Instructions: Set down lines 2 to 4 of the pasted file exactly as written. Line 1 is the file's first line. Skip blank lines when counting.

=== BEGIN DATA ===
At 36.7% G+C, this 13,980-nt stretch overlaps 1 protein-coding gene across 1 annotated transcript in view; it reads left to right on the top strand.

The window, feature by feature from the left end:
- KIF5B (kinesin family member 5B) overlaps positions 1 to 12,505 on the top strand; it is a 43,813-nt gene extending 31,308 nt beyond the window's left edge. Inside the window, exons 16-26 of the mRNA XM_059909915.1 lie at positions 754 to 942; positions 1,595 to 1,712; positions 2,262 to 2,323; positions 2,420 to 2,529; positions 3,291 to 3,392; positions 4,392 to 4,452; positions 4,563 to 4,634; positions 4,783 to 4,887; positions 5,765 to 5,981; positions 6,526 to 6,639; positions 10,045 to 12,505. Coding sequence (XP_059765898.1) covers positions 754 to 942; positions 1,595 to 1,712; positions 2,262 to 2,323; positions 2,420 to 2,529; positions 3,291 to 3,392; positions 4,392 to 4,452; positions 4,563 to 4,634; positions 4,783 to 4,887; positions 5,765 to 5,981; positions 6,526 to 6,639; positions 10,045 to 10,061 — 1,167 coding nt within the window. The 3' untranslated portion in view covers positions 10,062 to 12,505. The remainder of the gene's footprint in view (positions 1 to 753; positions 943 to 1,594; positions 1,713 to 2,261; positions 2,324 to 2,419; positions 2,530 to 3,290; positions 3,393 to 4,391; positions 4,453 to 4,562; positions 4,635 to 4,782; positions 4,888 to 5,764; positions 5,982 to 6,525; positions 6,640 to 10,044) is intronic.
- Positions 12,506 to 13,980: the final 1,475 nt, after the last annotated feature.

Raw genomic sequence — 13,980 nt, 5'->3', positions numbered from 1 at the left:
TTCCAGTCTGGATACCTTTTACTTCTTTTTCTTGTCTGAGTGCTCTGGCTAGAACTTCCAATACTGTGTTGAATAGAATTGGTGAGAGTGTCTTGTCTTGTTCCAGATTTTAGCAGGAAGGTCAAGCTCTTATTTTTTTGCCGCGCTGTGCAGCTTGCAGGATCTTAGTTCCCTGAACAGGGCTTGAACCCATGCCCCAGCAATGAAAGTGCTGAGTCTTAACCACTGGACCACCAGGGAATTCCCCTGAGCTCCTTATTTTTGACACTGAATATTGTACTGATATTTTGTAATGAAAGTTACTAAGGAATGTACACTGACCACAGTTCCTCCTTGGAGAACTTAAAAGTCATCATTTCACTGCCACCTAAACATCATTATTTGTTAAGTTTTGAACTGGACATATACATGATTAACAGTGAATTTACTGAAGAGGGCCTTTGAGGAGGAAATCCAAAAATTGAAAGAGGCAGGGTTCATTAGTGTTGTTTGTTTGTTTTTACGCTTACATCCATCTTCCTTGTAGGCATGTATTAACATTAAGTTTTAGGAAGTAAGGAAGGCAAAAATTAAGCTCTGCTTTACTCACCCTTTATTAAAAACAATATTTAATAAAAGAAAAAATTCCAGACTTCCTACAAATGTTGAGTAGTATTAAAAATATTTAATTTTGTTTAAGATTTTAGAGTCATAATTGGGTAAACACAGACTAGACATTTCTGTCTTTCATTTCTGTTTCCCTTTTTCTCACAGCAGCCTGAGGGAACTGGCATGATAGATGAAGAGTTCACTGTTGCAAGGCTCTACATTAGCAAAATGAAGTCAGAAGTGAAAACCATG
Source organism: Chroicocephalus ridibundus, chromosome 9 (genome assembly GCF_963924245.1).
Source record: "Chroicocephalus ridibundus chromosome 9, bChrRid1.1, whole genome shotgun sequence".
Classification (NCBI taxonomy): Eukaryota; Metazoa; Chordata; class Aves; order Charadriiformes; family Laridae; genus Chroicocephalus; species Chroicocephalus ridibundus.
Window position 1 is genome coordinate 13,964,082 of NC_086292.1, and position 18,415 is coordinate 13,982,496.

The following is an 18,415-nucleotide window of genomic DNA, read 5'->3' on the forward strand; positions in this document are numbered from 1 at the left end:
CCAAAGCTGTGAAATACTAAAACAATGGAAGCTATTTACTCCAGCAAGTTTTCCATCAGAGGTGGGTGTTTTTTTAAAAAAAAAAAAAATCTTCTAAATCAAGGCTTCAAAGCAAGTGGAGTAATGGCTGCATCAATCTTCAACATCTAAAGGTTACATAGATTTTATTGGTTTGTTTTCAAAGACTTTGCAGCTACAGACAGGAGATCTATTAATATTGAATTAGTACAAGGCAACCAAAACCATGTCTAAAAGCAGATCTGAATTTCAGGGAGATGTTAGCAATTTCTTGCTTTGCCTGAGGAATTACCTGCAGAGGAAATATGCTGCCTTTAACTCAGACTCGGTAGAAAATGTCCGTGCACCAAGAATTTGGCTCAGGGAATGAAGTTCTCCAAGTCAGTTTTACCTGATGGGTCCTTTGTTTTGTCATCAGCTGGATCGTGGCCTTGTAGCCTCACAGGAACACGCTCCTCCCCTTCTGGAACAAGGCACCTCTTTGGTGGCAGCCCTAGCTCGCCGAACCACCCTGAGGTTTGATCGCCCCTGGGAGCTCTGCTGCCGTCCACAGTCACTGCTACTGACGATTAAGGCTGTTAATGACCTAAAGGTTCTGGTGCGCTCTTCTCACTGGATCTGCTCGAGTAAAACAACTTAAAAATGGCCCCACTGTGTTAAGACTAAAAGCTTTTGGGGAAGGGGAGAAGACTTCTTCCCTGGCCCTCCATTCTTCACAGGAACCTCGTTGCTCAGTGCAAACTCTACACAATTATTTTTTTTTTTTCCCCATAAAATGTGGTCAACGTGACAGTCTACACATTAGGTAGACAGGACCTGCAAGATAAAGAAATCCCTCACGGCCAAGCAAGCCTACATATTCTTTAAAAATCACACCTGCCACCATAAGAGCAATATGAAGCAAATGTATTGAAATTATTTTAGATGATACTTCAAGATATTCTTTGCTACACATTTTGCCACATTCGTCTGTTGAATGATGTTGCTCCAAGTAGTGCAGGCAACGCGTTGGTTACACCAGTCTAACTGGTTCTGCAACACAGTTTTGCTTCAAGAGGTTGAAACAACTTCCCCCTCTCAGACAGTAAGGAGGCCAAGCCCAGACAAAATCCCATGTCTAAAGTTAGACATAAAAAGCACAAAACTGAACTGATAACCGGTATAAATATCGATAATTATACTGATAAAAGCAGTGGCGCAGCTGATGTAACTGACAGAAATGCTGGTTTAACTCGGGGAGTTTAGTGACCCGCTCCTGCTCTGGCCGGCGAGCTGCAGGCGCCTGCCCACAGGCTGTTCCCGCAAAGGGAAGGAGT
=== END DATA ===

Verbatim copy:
The window, feature by feature from the left end:
- KIF5B (kinesin family member 5B) overlaps positions 1 to 12,505 on the top strand; it is a 43,813-nt gene extending 31,308 nt beyond the window's left edge. Inside the window, exons 16-26 of the mRNA XM_059909915.1 lie at positions 754 to 942; positions 1,595 to 1,712; positions 2,262 to 2,323; positions 2,420 to 2,529; positions 3,291 to 3,392; positions 4,392 to 4,452; positions 4,563 to 4,634; positions 4,783 to 4,887; positions 5,765 to 5,981; positions 6,526 to 6,639; positions 10,045 to 12,505. Coding sequence (XP_059765898.1) covers positions 754 to 942; positions 1,595 to 1,712; positions 2,262 to 2,323; positions 2,420 to 2,529; positions 3,291 to 3,392; positions 4,392 to 4,452; positions 4,563 to 4,634; positions 4,783 to 4,887; positions 5,765 to 5,981; positions 6,526 to 6,639; positions 10,045 to 10,061 — 1,167 coding nt within the window. The 3' untranslated portion in view covers positions 10,062 to 12,505. The remainder of the gene's footprint in view (positions 1 to 753; positions 943 to 1,594; positions 1,713 to 2,261; positions 2,324 to 2,419; positions 2,530 to 3,290; positions 3,393 to 4,391; positions 4,453 to 4,562; positions 4,635 to 4,782; positions 4,888 to 5,764; positions 5,982 to 6,525; positions 6,640 to 10,044) is intronic.
- Positions 12,506 to 13,980: the final 1,475 nt, after the last annotated feature.